It is manifest that as the meridian revolves uniformly, it would carry a point fixed upon it uniformly; and if such a point were fixed upon it, half way between the poles, it would carry it along the equinoctial. The meridian traverses, therefore, the equinoctial uniformly, and equal spaces on the equinoctial are revolved over in equal times by the meridian, or correspond to equal angles described by the meridian; if, therefore, equal spaces on the ecliptic corresponded to equal spaces on the equinoctial,that is, if taking distances anywhere on the ecliptic, each equal to one another, and to pm, the spaces PM on the equinoctial corresponding to them were all of necessity equal to one another, then the corresponding angles PNM would all be equal; and if pm were the space described by the sun in the ecliptic every day in the year, then would every solar day be of the same length. But this is not the case. If equal spaces, pm, be taken on different points of the ecliptic, it will be found, and it is manifest, that the spaces such as PM, corresponding to these on the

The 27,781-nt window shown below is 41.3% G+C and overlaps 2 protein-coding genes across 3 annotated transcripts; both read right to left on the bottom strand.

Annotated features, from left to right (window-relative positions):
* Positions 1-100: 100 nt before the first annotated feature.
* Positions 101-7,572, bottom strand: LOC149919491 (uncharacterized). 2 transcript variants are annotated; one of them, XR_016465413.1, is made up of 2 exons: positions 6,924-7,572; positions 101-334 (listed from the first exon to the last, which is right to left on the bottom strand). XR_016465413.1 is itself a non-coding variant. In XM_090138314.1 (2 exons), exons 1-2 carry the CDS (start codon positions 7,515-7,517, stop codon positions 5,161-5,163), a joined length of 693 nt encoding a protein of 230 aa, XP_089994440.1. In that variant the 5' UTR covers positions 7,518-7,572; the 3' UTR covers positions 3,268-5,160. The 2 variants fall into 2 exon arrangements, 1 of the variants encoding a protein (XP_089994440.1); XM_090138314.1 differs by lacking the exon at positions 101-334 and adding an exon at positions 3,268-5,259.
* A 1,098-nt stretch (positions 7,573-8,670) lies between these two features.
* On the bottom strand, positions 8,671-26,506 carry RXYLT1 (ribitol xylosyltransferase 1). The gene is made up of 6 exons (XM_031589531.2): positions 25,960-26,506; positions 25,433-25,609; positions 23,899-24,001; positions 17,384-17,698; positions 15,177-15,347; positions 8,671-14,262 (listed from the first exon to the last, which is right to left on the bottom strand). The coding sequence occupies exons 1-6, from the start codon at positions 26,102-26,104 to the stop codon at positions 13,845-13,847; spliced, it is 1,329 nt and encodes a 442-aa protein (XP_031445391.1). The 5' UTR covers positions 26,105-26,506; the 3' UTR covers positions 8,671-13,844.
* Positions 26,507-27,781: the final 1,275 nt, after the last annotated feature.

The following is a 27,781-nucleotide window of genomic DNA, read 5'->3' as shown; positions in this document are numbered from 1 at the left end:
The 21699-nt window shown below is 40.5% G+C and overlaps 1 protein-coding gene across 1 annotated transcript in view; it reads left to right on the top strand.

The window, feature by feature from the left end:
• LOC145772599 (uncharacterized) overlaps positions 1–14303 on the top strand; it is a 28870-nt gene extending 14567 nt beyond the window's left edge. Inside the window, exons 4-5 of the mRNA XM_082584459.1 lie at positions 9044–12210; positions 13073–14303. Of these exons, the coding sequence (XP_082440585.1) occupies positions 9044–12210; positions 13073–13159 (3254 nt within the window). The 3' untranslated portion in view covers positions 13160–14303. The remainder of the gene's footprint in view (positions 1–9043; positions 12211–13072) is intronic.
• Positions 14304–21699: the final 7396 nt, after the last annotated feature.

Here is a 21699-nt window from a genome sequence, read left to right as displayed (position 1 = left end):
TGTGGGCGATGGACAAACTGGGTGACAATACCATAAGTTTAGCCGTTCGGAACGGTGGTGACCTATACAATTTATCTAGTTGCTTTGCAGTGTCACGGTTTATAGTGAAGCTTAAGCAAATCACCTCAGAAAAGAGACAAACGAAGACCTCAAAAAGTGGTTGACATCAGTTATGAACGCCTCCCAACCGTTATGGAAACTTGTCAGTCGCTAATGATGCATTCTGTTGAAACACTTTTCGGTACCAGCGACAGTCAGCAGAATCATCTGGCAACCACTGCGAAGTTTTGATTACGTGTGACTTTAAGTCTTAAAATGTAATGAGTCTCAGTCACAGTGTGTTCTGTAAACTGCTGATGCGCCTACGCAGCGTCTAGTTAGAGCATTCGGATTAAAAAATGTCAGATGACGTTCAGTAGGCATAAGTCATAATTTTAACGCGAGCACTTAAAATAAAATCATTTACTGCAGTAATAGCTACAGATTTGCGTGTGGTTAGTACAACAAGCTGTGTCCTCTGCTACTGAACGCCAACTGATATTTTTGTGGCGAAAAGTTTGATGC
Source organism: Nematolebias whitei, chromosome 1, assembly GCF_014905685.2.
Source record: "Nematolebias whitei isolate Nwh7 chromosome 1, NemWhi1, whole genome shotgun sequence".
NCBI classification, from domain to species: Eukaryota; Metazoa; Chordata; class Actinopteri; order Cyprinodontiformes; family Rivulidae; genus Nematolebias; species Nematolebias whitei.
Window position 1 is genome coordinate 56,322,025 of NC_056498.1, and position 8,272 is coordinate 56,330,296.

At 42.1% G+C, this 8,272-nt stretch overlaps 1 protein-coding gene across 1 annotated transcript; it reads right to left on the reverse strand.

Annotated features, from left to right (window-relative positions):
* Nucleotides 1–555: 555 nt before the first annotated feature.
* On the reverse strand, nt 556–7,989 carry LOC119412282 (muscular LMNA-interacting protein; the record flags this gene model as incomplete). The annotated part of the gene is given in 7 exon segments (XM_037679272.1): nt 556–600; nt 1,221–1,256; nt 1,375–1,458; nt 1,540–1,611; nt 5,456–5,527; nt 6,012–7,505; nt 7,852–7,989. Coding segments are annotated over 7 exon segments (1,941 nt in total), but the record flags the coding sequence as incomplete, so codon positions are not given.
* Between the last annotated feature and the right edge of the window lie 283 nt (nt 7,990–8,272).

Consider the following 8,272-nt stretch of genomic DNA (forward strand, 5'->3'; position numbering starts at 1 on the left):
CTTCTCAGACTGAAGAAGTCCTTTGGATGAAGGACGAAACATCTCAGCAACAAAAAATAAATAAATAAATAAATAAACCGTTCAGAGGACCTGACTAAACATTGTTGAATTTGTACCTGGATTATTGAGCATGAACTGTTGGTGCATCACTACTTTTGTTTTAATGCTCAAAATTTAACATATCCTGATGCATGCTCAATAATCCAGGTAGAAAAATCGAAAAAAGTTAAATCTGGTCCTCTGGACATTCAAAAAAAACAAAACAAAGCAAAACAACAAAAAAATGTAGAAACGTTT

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equinoctial, are not equal,—the angles PNM corresponding to equal motions of the sun in the ecliptic are, therefore, not equal; and the solar day is not then, at all periods of the year, of the same length, and would not be, eyen if the sun's motion in the ecliptic were regular. But the sun's motion in the ecliptic is not regular, because the earth's motion in its orbit is not regular. Referring to the fig. in page 315 of the last number, we perceive, that the angle Nos being equal to the angle ASB, if the latter angle, representing the earth's angular motion in any given time about the sun, be not always the same, then the angle nbs or the arc N K, representing the sun's apparent angular motion in the ecliptic in that time, will not always be the same. Now we know, and it will be shown hereafter, that the earth's angular motion about the sun is varied, because its distance from the sun varies continually. Thus, then, the irregular motion of the sun in the ecliptic is accounted for; it sometimes describes 57' of the ecliptic in a day, and sometimes 61'; and from this cause arises a difference in the length of the solar day which may amount to 8' 20" of time. We have, then, two principal causes of irregularity, in the length of the solar day, and the true time of noon. Ist. The inequality of the angles through which the meridian must revolve on successive days to overtake the sun, caused by the obliquity of his path. 2dly. The irregularity of his motion in his path, resulting from the elliptic form of the earth’s orbit. If we imagine a sun to traverse the equinoctial instead of the ecliptic, with a continued uniform motion in the period of each year, or in 365.2,422,414 days, it will describe an are of 59' 81"' every day, through which arc the meridian will revolve in 3 56" of sidereal time. If, therefore, p be the position of such a sun on one day, and m, at a distance 59' 8}" from it, be its position on the next, then will the meridian'nps arrive at m, 3' 564" after completing one entire revolution of the heavens. If, therefore, we take a pendulum clock, and so regulate the length of its pendulum, that its hour-hand shall have completed 3' 561" short of one entire revolution, in the period of one entire revolution of the meridian, ás marked by two passages of the meridian over the same stars, then, 3' 56\" after this the meridian will pass over our imaginary sun, and, at the same instant, the hand of the clock will have completed its revolution. A clock thus regulated is said to be regulated to mean solar time.